HMA v Allan Peach

At the High Court in Glasgow on 31 January 2019, Lord Clark imposed an extended sentence of nine years on Allan Peach, after the accused pled guilty to making an improvised explosive device with intent to endanger life or cause serious injury to property, or to enable any other person to do so. The custodial part will be six years, which will be followed by an extension period of three years on licence.

On sentencing, Lord Clark made the following statement in court:

“Allan Peach, you have pled guilty to two serious crimes.

“The first is that you did make and have in your possession explosive substances, namely an improvised explosive device, commonly known as a pipe bomb, and the component parts and materials required to make a further nine pipe bombs, with intent to endanger life, or cause serious injury to property, or to enable any other person to do so.

“It is accepted in the agreed narrative that the powder in the pipe bomb, and the powder in your possession which could have been used to make the other pipe bombs, was poorly mixed and may not have functioned as expected – in essence, the powder did not ignite easily. Nevertheless, the bombs could have functioned.

“The second offence is that you had in your possession for sale or transfer, or did purchase or acquire for sale, a prohibited weapon namely quantities of incapacitating sprays, known as PAVA and CSA sprays, without having authority to do so.

“In relation to the PAVA and CSA sprays, you had a significant number of canisters (17) in your possession. But you did not only possess them - you advertised them for sale.

“There has been no suggestion of any involvement in terrorism. As your guilty plea to charge 1 recognises however, the purpose was your intent to endanger life, or damage property or enable others to do.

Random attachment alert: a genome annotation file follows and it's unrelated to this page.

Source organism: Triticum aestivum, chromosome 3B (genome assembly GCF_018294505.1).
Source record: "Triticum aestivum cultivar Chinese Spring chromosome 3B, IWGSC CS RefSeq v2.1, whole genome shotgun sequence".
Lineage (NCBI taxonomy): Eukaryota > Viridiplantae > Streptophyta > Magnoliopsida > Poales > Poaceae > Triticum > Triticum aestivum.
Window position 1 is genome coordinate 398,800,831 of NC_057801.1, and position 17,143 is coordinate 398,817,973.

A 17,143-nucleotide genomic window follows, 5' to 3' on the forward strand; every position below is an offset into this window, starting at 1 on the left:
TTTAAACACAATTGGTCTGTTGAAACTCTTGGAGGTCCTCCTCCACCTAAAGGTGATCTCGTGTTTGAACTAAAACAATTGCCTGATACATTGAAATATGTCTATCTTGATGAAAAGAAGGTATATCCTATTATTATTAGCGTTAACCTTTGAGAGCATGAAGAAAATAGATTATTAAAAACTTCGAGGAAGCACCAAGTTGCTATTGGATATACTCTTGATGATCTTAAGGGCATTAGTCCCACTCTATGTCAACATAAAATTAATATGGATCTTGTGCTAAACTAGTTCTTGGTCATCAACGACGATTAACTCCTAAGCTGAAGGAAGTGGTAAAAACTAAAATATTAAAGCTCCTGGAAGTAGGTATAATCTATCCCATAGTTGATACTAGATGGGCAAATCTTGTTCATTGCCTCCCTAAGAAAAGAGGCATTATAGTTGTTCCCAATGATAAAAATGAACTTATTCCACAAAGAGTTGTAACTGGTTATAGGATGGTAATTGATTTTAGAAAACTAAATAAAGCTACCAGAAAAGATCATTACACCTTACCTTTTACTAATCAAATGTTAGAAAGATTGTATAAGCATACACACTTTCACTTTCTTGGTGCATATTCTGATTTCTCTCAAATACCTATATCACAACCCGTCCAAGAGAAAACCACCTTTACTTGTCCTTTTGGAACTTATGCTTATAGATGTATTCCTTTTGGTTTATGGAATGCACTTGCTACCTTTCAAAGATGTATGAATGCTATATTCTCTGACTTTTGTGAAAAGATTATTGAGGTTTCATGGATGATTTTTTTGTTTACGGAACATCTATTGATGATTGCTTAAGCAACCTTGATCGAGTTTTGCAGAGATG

“I have not been given any real explanation about to whom and for what purpose you sought to sell the canisters of incapacitating sprays.

“Whatever your intentions, you made one potentially deadly device and had the materials for several others and you sought to trade in sprays used to incapacitate other human beings. I regard your conduct as deliberately creating substantial risks to people and property.

“These offences must therefore attract a custodial sentence of a level that will impose an appropriate punishment, mark the gravity of your crimes, and seek to deter you and others from such dangerous behaviour. The sentence must also be proportionate.

“I have had regard to all that has been said on your behalf. Further, I have taken into account the contents of the report of the consultant forensic psychiatrist, who assessed your mental health. I have also considered and taken into account the terms of the criminal justice social work report.

“I have also had regard to the very disturbing fact that in 2012 you were sentenced to three years imprisonment for culpable and reckless conduct involving use of an explosive device.

“As I have a concern to try to ensure that the public is adequately protected from serious harm by you when you are eventually released. I shall impose on you an extended sentence of nine years. The first part of the sentence is a period of imprisonment.

“In relation to charge 1, if you had been convicted after trial I would have imposed a custodial term of eight years. In relation to charge 2, had you been convicted after trial I would have imposed a custodial term of three years.

“While certain difference can be drawn between the offences, I view them as part of the same course of conduct, namely creating or acquiring dangerous items and weapons. The sentence on charge 2 will therefore run concurrently with that on charge 1. 

“I accept that your guilty plea was tendered at an early stage and has had utilitarian advantages in that a trial was avoided. 

“In view of your early plea, in the exercise of the discretion vested in me and in line with normal sentencing practice, I shall reduce the custodial part of the sentence to a custodial term of six years for charge 1 and a custodial term of 27 months for charge 2, to run concurrently.

“But that period of imprisonment is not the end of your sentence. The second part of your sentence will be served in the community.

“Following your release there will be an extension period of three years, during which you will be subject to certain conditions set by the Scottish Ministers. Breach of those conditions or the commission of further offences may see you sent back to prison to complete the remainder of your sentence.

“The sentence will be backdated to 10 September 2018, when you were first remanded in custody.”

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